The ideas behind Slake have taken shape over many years, but the catalyst to make it a reality was returning home to the U.K. after 18 months living and working in Australia. The prospect of returning to my home-town of Shoreham-by-Sea, unemployment and moving back in with my parents was, like most good cocktails, bitter sweet, but a scenario that many people of my millennial generation (just about…) are becoming more and more familiar with. I had big dreams, I wanted to make a difference, but I couldn’t make ends meet, let alone provide security and a home for my family. That is why I was so lucky to get onto an Enterprise course with the Prince’s Trust. I was taught a lot of the skills necessary to plan and run a business as well as given a mentor for further support. This was a truly invaluable and a formative time for someone who had spent most of their life in academia. Along the way I realised many things that were holding me back, but perhaps none more important than the knowledge that aiming to be financially successful was compatible with a social conscience. In fact, it is imperative to look after yourself before you are able to help others. Pursuing a business that values alternative metrics of success like sustainability, innovation, well-being, education & community must also be economically viable to succeed and achieve these aims. It may not be easy, but it’s possible to pursue the elusive ‘win-win’. If you can learn to get out of your own way. After the Enterprise course, I wrote a business plan with much help from my mentor, pitched the business plan to the Trust and secured a small start up loan. This with the last of my savings and help from friends and family was what allowed me to embark on the journey and start Slake, what used to be my Granddad’s old workshop became SlakeHQ. A scientist turned forager & distiller setting up shop in a garage turned pico-distillery in Sussex.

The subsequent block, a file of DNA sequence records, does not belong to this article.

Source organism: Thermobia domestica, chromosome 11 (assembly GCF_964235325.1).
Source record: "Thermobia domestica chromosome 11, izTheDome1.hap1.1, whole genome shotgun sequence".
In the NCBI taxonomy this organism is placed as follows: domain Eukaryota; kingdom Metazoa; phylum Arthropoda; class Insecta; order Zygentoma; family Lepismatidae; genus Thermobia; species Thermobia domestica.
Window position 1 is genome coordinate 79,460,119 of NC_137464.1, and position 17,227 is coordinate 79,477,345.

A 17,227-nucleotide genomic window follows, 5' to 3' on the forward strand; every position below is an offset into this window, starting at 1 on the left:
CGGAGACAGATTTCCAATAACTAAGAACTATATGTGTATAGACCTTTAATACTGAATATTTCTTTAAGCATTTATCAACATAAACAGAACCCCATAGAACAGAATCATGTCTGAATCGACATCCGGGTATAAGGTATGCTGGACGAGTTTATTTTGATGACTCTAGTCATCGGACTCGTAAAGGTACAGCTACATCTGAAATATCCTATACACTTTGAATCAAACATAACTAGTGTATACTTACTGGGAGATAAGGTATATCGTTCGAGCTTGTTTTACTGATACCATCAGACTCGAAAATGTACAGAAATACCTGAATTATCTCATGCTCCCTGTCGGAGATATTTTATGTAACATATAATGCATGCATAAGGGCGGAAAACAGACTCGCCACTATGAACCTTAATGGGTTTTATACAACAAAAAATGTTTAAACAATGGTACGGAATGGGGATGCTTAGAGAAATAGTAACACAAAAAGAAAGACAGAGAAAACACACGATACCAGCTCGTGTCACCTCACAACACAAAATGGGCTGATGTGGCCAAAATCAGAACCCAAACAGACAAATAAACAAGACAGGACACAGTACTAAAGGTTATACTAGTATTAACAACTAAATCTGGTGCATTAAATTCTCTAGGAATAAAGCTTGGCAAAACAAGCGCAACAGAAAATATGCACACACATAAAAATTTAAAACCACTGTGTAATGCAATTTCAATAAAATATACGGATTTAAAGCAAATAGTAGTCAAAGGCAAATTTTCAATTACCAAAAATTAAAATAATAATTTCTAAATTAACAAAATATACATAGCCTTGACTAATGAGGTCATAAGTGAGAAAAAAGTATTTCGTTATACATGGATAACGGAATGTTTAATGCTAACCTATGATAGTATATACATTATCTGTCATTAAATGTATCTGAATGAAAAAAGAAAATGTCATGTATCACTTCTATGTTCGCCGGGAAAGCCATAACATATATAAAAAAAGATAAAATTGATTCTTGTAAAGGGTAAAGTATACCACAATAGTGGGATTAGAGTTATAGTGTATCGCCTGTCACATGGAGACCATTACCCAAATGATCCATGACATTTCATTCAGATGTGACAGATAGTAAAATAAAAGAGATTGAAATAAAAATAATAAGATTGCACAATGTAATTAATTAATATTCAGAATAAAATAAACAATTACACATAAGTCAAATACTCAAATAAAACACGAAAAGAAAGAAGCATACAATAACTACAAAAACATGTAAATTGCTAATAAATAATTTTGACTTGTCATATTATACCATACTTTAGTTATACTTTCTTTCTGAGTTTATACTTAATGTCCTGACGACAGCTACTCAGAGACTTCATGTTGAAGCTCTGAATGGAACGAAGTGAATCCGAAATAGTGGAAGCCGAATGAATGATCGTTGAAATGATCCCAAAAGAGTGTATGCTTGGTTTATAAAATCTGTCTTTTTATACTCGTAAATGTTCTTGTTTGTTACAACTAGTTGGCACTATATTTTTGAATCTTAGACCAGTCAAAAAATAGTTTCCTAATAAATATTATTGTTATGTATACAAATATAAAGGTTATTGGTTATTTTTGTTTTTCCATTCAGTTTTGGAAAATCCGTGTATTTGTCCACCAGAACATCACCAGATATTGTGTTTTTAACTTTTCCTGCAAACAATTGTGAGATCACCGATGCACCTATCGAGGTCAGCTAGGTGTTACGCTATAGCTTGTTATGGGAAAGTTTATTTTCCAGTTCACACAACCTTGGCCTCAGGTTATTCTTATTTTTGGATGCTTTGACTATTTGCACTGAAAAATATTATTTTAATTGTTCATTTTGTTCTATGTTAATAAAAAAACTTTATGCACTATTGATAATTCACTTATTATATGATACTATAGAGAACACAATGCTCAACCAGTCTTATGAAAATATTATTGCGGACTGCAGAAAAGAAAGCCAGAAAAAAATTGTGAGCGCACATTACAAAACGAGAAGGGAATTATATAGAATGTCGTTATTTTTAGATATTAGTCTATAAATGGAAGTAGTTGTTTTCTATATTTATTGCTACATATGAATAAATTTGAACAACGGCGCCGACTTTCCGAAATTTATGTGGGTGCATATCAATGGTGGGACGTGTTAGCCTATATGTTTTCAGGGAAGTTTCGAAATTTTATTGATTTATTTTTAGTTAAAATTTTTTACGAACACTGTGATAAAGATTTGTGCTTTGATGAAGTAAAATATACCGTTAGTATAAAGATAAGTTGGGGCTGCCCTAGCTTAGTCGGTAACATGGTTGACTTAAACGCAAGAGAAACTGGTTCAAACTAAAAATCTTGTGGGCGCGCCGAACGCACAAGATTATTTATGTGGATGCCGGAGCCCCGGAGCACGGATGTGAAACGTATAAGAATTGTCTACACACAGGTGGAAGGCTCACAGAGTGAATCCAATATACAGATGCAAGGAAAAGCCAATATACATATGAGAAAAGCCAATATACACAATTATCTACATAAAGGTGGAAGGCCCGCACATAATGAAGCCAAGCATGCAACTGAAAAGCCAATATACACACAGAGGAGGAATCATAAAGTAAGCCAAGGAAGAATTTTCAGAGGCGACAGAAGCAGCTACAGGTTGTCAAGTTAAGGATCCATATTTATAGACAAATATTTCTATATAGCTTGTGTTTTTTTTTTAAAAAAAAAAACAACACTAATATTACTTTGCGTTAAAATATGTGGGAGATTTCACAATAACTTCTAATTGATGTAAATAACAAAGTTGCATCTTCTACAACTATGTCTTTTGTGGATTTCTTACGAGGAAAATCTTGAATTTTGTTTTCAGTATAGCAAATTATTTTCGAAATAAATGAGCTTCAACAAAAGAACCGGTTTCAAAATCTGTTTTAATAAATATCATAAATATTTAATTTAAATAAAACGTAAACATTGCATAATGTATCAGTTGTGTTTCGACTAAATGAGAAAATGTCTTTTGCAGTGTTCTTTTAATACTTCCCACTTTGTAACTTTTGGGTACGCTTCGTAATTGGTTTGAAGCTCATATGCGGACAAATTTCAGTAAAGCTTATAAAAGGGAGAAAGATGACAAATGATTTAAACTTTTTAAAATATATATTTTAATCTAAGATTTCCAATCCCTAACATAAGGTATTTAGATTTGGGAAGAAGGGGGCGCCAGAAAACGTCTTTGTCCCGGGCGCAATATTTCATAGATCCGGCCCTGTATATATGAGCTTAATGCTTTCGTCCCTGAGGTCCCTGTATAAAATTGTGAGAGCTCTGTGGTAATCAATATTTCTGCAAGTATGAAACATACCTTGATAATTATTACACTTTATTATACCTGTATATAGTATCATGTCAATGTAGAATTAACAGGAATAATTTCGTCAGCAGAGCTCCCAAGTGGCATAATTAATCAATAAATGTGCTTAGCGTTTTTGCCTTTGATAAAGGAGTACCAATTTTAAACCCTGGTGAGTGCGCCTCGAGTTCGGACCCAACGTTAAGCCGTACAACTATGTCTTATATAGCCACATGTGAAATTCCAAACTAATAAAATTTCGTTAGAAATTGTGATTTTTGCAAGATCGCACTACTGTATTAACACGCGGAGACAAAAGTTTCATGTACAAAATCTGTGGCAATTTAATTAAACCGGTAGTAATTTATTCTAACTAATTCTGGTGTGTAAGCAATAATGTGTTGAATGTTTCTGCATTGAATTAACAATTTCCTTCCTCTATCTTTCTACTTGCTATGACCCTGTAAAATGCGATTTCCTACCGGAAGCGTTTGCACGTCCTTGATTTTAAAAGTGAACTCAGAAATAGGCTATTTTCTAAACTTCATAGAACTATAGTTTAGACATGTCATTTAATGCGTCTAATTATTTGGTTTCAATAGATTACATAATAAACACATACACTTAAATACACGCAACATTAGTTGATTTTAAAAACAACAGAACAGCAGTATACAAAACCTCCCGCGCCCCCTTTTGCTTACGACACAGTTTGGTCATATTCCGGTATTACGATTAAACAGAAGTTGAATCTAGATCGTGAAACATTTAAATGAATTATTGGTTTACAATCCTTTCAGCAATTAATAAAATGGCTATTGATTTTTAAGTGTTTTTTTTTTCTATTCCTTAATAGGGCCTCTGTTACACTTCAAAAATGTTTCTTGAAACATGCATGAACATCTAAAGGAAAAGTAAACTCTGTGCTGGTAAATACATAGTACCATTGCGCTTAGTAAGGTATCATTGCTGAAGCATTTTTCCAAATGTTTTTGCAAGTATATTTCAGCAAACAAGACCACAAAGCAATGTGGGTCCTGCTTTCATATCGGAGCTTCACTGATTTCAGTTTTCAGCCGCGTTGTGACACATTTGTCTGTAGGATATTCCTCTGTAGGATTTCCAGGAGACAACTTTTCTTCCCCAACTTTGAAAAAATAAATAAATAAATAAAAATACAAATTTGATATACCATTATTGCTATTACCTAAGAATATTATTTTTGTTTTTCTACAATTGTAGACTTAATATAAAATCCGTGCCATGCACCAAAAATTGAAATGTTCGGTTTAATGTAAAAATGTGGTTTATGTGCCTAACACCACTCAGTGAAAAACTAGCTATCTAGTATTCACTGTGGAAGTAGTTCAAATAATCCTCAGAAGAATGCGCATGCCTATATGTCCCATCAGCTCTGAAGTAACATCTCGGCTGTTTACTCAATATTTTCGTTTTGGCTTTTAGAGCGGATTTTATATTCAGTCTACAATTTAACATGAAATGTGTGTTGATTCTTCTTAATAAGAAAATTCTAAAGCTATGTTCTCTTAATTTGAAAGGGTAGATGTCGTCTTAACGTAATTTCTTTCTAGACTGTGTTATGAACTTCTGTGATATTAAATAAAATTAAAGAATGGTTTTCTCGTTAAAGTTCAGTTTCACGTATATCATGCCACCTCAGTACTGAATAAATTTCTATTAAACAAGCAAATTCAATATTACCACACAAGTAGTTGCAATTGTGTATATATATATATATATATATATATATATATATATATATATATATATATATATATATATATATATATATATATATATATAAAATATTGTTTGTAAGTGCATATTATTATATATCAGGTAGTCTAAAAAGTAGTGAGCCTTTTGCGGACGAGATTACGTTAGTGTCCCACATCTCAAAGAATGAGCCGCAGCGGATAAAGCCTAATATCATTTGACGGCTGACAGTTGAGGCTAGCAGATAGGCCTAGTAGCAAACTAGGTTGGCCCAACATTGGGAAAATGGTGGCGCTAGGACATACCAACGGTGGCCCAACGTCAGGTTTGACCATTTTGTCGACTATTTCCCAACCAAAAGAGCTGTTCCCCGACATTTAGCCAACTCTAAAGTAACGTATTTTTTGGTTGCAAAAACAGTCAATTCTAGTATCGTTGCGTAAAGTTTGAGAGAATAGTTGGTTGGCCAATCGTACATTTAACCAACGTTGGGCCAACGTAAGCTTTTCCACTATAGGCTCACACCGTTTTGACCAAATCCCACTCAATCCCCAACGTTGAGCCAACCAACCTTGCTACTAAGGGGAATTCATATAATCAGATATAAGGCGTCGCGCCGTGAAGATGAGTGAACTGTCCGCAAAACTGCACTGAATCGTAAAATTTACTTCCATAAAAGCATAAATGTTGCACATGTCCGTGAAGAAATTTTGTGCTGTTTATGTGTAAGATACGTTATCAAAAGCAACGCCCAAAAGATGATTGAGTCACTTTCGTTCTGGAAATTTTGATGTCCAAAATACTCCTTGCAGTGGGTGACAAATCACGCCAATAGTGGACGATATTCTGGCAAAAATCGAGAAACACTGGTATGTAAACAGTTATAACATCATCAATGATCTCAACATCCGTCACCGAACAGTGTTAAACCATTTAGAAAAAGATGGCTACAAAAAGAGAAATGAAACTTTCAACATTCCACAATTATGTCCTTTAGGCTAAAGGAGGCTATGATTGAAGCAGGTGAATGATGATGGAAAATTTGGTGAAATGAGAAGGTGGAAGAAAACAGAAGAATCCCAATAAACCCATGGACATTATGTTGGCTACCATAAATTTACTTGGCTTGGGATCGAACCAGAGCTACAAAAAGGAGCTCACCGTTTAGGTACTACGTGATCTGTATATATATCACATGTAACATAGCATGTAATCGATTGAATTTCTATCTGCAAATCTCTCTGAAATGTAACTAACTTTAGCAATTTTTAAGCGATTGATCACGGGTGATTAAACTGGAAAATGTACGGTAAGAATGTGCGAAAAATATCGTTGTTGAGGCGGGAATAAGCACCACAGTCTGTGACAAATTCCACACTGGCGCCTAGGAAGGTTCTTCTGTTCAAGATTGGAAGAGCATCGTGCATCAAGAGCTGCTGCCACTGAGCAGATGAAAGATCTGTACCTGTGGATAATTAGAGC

It is my belief that high quality food and drink, thoughtfully made, with transparently sourced sustainable ingredients is the way of the future and something that customers not only want, but need. Without the deeper connection to the land and environment that transparent food systems provide, we are cut off from ’cause and effect’ and we can’t make the decisions that will ensure our food systems remain sustainable for generations to come. My hope is that the way I make spirits at Slake, the ethos and why I use the processes and ingredients I do will resonate with customers. In turn, igniting the interest of consumers and the local community in their environment. As a start-up company, embarking on a journey towards sustainability adds many challenges, but being transparent, optimistic and recognising the incremental improvements we can make will undoubtedly bring dividends in due course. Sometimes it’s not as much about the destination, as about the journey itself. If you are interested in being part of our journey, particularly if you are a local producer or land owner, please get in touch.

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